There are, of course, quality checks at each point in the process—and many TVA retirees are involved in the process providing oversight and mentorship. “If a student makes an error, we coach them so they don’t make that error again,” she says. “But we find that we get high-performing students, and they take pride in their work because it is valued.”
And that makes all the difference. “You would not believe the confidence and self-esteem the students get from the program. They think, ‘I am a TVA contributor, this is real work and real world.’”
To stay in the program, students must be enrolled in school full time, and commit to working in the CADNet program between 10 and 20 hours a week. “For some students, that’s an incentive to stay in school,” Horn says. “We are there to motivate them, and help them find their focus. Some are just not sure what they want to do.”
When Horn is able to help guide them toward a satisfying STEM field, that’s satisfying for her—especially if the student goes on to find a career at TVA. “One of our success stories was Kellie Keith,” she says. “She was one of the high performers we bridged over—she was exposed to engineering, and having a mentor helped her decide to pursue a path of electrical engineering.”
Horn says each success story has a ripple effect. “We impact the student, which impacts the family, which impacts the community,” she says. “The rural and urban communities are where we provide real opportunities. For us to be in those areas means a lot.”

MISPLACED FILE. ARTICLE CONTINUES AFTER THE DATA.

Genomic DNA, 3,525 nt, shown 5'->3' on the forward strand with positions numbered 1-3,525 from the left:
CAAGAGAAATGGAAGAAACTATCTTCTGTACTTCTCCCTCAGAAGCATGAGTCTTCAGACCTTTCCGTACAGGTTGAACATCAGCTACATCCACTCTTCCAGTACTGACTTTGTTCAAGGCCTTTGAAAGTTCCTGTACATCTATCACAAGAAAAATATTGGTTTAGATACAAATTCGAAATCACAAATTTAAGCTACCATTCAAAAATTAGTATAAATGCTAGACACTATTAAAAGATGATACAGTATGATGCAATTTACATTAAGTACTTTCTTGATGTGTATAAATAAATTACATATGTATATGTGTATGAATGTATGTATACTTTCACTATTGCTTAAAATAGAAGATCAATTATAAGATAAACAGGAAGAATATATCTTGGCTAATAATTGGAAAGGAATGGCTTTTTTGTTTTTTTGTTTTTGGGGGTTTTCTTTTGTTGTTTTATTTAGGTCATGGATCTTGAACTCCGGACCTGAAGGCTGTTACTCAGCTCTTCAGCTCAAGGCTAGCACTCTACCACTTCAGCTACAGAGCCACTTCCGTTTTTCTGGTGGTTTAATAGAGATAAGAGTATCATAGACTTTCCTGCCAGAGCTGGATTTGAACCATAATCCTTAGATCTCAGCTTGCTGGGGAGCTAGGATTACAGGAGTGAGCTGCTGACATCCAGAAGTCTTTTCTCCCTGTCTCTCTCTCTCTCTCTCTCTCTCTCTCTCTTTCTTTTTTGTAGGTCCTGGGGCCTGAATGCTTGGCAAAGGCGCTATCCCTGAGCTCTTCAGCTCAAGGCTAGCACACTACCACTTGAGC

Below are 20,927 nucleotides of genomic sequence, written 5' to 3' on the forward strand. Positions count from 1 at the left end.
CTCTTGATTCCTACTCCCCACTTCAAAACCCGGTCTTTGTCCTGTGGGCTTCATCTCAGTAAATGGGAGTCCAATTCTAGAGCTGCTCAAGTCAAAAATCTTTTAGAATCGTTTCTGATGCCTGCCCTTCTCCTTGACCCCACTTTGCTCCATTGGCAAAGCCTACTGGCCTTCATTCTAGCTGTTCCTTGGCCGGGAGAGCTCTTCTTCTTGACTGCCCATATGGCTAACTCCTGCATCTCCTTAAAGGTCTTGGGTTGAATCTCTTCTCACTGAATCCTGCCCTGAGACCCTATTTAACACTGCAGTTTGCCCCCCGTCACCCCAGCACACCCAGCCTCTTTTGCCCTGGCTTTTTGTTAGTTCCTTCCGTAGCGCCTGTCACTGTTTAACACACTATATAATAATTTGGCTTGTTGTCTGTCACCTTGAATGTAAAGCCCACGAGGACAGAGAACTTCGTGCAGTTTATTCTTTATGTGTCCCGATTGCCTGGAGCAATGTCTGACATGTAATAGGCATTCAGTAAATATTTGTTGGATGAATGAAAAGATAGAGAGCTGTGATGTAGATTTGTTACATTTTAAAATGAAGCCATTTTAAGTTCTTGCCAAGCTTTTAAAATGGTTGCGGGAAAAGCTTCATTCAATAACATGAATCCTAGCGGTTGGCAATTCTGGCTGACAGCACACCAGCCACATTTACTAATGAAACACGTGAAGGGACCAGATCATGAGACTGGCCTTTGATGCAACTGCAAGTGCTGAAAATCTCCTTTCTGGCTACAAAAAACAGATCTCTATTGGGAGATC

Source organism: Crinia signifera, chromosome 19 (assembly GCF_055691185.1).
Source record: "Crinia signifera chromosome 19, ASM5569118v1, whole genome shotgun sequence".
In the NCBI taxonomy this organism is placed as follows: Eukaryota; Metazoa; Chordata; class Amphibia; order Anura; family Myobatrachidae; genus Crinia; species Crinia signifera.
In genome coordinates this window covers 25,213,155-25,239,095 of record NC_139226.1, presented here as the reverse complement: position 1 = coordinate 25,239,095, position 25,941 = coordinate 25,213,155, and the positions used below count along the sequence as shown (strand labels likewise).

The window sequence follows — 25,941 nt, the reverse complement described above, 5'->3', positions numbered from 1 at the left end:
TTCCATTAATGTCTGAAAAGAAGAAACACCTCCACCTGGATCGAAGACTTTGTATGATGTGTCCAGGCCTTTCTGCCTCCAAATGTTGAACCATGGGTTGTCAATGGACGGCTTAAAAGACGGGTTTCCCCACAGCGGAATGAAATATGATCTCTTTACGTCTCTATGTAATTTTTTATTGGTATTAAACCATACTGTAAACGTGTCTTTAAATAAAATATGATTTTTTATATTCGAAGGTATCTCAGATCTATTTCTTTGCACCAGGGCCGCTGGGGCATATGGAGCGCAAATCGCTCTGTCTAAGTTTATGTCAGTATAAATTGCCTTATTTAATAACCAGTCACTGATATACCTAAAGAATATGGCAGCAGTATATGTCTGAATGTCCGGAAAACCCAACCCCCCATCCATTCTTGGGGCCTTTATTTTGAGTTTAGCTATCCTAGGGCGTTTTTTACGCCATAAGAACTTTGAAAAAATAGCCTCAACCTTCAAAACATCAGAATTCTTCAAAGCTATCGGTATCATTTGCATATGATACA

Being in so many places exposes her to a lot of different student situations, Horn says. “I have learned so much about how family dynamics have changed. I have a student who comes in a half hour early, so I asked her about it. She said she was there because she wanted to make sure she gets breakfast. Those are things I’ve learned not to make assumptions about.”
And then there are pressures working against CADNet success. “Peer pressure is our number one challenge to recruiting for our program. I want the best for every student but often peers have greater influence on student choices and decisions than teachers, counselors or mentors.”